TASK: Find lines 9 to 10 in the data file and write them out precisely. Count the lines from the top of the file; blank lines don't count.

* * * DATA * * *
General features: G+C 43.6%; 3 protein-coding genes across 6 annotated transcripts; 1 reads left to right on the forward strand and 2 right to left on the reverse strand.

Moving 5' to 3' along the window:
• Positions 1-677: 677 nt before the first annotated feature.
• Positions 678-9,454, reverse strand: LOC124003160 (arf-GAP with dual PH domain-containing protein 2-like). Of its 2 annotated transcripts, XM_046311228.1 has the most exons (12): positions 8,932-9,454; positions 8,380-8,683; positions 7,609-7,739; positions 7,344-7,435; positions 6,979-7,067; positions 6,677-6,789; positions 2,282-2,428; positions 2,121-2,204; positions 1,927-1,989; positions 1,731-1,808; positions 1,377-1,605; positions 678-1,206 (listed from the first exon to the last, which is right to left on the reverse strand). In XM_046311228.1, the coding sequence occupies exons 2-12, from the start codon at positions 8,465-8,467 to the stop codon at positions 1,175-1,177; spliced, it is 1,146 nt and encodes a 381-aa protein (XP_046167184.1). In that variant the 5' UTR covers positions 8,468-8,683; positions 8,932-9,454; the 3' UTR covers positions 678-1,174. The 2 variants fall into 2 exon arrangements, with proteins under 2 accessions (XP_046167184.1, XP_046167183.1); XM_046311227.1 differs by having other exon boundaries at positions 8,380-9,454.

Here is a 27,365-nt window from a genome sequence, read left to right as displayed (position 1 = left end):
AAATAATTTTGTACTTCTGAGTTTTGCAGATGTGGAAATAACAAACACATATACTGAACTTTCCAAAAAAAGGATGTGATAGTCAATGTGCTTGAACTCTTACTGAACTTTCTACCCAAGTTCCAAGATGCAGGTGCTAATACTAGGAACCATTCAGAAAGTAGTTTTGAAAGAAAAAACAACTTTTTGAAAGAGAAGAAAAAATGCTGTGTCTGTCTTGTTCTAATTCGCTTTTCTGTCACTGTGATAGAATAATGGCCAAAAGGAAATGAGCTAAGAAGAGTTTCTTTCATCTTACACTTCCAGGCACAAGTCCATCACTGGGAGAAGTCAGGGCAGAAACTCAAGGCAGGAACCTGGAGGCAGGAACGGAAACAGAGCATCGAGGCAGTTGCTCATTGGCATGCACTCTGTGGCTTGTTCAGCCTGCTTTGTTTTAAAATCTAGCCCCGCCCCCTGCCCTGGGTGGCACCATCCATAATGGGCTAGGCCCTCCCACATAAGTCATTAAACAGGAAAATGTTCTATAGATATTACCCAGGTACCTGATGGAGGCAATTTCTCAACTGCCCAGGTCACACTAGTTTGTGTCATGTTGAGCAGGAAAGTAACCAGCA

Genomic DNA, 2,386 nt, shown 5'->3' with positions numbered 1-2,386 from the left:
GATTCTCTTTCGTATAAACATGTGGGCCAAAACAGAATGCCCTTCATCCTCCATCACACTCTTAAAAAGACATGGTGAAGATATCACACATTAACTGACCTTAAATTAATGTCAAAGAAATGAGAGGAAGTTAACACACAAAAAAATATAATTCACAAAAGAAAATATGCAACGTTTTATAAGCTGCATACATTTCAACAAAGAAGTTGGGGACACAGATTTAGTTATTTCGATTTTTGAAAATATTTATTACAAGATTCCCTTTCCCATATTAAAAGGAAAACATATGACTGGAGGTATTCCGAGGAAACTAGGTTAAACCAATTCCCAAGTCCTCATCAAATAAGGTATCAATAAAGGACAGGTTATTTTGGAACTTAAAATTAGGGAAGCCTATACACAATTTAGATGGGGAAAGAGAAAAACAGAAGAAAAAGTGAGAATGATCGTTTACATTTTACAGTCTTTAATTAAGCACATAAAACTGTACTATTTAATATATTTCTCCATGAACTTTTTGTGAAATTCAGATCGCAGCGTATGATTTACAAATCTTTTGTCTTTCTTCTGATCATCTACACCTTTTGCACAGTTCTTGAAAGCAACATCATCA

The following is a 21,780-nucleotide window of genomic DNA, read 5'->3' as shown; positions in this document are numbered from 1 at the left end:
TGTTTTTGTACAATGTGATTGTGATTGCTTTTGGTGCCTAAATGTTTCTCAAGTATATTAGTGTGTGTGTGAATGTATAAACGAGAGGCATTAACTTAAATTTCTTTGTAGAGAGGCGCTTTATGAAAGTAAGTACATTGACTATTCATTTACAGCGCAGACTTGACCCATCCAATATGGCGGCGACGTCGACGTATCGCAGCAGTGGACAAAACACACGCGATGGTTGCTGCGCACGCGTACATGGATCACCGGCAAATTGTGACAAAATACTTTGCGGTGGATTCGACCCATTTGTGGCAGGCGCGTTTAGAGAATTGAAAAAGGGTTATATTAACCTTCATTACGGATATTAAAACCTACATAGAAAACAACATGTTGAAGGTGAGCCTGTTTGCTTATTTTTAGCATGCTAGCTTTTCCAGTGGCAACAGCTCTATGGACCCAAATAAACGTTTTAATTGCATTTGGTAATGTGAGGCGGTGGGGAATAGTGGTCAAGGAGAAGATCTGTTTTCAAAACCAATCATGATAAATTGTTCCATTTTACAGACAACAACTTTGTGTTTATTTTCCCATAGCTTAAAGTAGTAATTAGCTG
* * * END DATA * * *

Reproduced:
The following is a 21,780-nucleotide window of genomic DNA, read 5'->3' as shown; positions in this document are numbered from 1 at the left end:
TGTTTTTGTACAATGTGATTGTGATTGCTTTTGGTGCCTAAATGTTTCTCAAGTATATTAGTGTGTGTGTGAATGTATAAACGAGAGGCATTAACTTAAATTTCTTTGTAGAGAGGCGCTTTATGAAAGTAAGTACATTGACTATTCATTTACAGCGCAGACTTGACCCATCCAATATGGCGGCGACGTCGACGTATCGCAGCAGTGGACAAAACACACGCGATGGTTGCTGCGCACGCGTACATGGATCACCGGCAAATTGTGACAAAATACTTTGCGGTGGATTCGACCCATTTGTGGCAGGCGCGTTTAGAGAATTGAAAAAGGGTTATATTAACCTTCATTACGGATATTAAAACCTACATAGAAAACAACATGTTGAAGGTGAGCCTGTTTGCTTATTTTTAGCATGCTAGCTTTTCCAGTGGCAACAGCTCTATGGACCCAAATAAACGTTTTAATTGCATTTGGTAATGTGAGGCGGTGGGGAATAGTGGTCAAGGAGAAGATCTGTTTTCAAAACCAATCATGATAAATTGTTCCATTTTACAGACAACAACTTTGTGTTTATTTTCCCATAGCTTAAAGTAGTAATTAGCTG